Reflections on Four Approaches to Group Discussion Activities

This week was the penultimate week of classes for 2013 and, with all the material for the exam covered, I now have the flexibility to teach every group of students differently and thus experiment with my classes a bit more. Normally this is frowned upon in my school as the belief is that, if all students are taking the same exam, they should all do exactly (and I mean exactly) the same lesson. This is (supposedly) in order to prevent one group of students being given an unfair advantage (a subject for another blog another time).

Given this flexibility I decided to do some action research this week and chose to try and find out what the best way of facilitating free discussion and to encourage the sharing of opinions is for my Korean high school students. I did this by implementing four different methods for organising a discussion activity over the course of the week.

I chose this area because, in my experience, Korean high school students have a reputation for not being the best at sharing opinions. Certainly in my past experiences it is an activity they struggle with and so I wanted to see if this could be overcome.

Now, before I examine what I did and the results of these different approaches, I want to make a few disclaimers:

  • Although in this blog I only talk about Korean students, I am not saying that only Korean teenagers struggle to share opinions.
  • I have no way of knowing if similar results would have been found if doing similar activities in other countries. My conclusions are nothing personal against Korea, Korean students or Korean education.
  • This was some light-hearted action research purely based on my perspective, I didn’t collect students opinions and there could be a whole range of factors I haven’t taken into account.

The topic of the lesson was ‘Multi-Culturalism’, the majority of my students are intermediate to advanced English language speakers. I have around 35 students in each class. After doing some introductory activities to help students understand the concepts contained in the film, they watched the following short film.

After watching the film twice, once stopped intermittently to check students understanding, and being given the chance to ask questions about anything they didn’t understand, the students were given the following five questions to answer, each containing smaller questions.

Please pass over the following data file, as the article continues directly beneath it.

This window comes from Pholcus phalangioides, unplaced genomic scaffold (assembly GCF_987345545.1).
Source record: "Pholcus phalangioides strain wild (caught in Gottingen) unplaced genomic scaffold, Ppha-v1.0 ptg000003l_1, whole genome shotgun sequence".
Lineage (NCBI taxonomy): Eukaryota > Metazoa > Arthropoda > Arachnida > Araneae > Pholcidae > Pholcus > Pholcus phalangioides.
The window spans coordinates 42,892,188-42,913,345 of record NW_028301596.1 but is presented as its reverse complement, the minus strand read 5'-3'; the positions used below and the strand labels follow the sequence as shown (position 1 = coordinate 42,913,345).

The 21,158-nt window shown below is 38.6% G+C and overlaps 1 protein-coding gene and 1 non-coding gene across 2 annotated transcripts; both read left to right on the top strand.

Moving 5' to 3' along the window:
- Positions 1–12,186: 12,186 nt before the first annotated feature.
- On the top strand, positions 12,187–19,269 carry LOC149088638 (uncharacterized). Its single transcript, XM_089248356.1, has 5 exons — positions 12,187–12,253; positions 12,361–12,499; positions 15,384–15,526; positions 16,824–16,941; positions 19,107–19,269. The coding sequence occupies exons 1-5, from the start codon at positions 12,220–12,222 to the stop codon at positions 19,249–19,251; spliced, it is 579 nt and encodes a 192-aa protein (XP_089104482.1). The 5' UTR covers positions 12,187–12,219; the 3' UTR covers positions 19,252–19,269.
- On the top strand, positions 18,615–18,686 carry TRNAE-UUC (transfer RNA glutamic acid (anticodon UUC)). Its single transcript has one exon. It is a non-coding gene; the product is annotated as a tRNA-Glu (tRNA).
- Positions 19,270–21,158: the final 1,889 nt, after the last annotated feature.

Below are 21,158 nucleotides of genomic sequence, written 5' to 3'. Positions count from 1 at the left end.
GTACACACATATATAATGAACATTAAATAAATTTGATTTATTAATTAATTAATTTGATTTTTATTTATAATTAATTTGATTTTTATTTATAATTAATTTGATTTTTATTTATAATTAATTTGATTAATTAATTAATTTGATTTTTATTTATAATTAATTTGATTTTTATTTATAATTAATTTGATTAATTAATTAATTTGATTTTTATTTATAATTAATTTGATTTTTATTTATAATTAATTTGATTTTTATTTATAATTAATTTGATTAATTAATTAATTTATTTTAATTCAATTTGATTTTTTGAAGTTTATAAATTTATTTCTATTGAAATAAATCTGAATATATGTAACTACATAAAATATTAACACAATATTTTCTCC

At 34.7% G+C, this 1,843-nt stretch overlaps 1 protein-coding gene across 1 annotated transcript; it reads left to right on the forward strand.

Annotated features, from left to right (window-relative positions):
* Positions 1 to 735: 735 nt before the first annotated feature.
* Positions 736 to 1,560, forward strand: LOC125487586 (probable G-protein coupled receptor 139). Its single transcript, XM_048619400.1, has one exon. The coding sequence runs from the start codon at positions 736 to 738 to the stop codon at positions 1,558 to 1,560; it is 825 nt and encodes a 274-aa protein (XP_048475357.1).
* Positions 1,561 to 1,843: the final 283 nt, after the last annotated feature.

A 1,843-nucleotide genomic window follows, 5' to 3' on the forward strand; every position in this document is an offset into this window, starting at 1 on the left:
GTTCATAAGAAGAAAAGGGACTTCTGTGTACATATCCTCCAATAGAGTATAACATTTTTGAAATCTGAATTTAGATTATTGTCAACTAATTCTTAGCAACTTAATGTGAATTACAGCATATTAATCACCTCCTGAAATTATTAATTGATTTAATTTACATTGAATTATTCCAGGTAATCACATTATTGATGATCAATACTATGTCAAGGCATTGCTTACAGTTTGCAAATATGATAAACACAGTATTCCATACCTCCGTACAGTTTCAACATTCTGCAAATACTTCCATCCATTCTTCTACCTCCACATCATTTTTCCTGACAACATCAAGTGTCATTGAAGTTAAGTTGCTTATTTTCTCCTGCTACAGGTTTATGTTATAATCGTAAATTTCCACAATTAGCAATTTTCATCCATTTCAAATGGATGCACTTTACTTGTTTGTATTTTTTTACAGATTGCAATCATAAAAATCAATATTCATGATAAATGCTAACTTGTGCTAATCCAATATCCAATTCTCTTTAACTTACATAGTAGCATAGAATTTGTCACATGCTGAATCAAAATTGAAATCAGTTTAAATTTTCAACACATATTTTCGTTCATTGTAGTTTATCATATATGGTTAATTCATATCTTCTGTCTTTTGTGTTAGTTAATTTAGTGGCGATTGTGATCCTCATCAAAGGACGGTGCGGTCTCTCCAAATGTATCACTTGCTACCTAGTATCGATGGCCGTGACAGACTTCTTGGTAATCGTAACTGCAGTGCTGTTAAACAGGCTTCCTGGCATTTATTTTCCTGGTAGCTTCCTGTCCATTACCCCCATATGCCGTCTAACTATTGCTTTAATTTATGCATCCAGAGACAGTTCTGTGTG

1. At the beginning of the video, how do you think the men feel about each other? Why do you think they felt like this about each other?
  2. How did you know the men felt like this? Why do you think they displayed their beliefs in this way?
  3. As the neo-Nazis arrived, how did the relationship between the two men change? Describe the factors that led to this change. What do you think caused this change?
  4. At the end of the film, how did the two men feel towards each other? Do you think they learnt a lesson from the experience? Do you think it might change their attitude in the future? How?
  5. Were your predictions in activity 1 and 2 correct? Why did you make those predictions? Is it possible to make predictions based only on what a person looks like? What have you learnt from these activities?

From here, I tried four different techniques to facilitate the discussion. I am now going to examine how I felt the activities went.

Method 1: Straight Up Discussion

Description –  For the first three classes I simply explained to the students that they have five discussion questions, and ten minutes to discuss them in English. I explained that every student should share their opinion, and the most important thing was not to finish quickly, but discuss every question together as a group. I pointed out that there are four people in each group, with five questions to discuss and they had ten minutes to do so.